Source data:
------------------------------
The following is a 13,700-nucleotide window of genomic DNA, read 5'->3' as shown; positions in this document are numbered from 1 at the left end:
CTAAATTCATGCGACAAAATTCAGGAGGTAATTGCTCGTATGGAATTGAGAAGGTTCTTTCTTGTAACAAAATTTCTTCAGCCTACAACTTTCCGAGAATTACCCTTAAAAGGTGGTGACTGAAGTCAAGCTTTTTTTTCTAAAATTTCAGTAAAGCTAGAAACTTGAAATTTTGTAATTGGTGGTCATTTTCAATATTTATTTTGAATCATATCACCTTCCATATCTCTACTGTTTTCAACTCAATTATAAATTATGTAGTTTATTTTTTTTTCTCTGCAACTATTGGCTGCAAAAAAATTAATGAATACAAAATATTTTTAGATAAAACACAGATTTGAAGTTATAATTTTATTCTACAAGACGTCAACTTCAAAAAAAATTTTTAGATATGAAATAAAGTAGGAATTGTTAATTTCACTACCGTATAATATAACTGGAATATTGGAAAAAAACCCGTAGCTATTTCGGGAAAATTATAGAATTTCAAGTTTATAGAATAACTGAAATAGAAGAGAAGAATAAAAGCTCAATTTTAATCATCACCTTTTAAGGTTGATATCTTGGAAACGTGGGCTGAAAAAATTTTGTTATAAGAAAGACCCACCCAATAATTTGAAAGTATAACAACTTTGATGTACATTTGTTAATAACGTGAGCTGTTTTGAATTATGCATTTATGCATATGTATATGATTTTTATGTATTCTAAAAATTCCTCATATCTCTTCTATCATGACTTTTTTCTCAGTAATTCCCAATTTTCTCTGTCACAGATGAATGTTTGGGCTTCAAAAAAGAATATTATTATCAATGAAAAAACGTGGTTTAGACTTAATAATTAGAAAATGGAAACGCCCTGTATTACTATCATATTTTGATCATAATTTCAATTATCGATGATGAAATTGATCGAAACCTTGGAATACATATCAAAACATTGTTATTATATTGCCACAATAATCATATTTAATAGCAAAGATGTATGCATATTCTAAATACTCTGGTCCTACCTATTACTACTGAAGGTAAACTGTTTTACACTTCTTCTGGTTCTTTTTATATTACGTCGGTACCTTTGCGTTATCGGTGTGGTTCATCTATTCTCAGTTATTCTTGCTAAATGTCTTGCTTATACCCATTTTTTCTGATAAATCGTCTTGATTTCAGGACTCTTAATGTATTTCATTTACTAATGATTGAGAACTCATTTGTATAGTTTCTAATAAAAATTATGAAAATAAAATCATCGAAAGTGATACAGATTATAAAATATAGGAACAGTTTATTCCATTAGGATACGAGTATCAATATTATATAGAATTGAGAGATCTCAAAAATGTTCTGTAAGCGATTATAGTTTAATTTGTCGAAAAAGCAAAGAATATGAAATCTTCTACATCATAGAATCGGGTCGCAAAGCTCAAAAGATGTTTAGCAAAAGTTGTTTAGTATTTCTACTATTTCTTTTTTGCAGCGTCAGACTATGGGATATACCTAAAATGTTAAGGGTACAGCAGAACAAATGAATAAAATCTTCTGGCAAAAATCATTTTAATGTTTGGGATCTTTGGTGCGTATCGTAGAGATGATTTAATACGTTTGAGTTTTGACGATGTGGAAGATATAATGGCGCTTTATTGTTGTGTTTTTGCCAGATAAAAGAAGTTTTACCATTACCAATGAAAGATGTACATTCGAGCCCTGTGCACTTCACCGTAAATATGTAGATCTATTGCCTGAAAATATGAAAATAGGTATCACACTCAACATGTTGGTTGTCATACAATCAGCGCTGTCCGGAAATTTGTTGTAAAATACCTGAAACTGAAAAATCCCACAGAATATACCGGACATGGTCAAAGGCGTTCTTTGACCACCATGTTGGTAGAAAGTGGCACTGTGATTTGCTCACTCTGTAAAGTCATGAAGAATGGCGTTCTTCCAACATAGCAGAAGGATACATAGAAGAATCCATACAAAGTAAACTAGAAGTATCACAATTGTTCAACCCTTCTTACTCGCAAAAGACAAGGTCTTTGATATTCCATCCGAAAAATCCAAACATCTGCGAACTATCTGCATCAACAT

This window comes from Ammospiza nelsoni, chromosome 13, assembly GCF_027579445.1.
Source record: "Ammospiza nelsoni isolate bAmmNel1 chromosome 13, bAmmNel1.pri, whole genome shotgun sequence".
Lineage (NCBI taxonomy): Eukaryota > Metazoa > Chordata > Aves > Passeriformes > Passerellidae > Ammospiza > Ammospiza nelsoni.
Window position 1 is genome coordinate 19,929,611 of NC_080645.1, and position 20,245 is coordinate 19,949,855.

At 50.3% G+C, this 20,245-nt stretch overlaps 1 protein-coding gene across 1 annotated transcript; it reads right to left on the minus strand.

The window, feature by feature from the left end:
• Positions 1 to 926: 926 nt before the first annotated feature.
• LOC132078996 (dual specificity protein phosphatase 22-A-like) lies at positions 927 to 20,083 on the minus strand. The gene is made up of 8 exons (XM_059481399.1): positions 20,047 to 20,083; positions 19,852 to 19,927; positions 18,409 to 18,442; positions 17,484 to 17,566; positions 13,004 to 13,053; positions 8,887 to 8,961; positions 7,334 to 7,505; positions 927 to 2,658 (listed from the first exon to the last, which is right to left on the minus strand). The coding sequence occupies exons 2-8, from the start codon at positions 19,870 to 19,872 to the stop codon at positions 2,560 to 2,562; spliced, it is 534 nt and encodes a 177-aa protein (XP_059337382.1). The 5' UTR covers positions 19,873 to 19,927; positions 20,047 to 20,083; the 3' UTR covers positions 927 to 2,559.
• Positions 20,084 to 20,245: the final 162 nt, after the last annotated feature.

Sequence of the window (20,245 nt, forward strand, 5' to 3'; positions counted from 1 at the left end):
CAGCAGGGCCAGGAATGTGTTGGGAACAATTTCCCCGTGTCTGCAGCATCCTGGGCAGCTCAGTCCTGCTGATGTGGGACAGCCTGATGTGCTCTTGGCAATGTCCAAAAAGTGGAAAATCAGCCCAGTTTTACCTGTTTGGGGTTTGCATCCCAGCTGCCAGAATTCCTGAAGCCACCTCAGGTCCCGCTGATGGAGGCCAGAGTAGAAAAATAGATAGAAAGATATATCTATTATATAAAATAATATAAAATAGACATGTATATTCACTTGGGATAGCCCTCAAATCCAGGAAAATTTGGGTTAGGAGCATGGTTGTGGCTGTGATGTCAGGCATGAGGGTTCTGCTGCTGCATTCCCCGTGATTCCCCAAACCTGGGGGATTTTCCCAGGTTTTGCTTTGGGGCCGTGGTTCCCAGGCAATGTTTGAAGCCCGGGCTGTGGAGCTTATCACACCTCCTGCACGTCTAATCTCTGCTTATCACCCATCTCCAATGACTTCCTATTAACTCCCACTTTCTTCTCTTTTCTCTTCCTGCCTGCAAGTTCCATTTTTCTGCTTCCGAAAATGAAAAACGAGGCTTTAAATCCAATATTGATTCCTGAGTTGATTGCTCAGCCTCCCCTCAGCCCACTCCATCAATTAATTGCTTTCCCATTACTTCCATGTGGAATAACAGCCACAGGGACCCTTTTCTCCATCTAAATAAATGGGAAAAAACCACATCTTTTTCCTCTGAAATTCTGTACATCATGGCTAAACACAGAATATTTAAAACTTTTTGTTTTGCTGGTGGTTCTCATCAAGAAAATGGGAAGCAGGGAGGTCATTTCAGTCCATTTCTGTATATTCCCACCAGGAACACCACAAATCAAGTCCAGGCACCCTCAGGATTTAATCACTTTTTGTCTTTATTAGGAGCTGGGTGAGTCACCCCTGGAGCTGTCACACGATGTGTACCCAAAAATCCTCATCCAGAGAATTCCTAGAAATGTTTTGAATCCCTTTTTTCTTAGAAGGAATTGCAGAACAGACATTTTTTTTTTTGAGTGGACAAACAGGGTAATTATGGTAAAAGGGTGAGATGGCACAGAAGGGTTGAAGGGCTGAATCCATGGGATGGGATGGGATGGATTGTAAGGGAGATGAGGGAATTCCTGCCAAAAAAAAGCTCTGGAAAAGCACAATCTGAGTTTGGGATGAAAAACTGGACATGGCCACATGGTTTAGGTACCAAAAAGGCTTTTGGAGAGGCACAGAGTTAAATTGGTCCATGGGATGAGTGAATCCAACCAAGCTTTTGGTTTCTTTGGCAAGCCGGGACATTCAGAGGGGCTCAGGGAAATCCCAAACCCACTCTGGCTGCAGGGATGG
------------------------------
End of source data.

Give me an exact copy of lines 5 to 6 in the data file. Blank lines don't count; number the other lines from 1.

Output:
Lineage (NCBI taxonomy): Eukaryota > Metazoa > Chordata > Aves > Passeriformes > Passerellidae > Ammospiza > Ammospiza nelsoni.
Window position 1 is genome coordinate 19,929,611 of NC_080645.1, and position 20,245 is coordinate 19,949,855.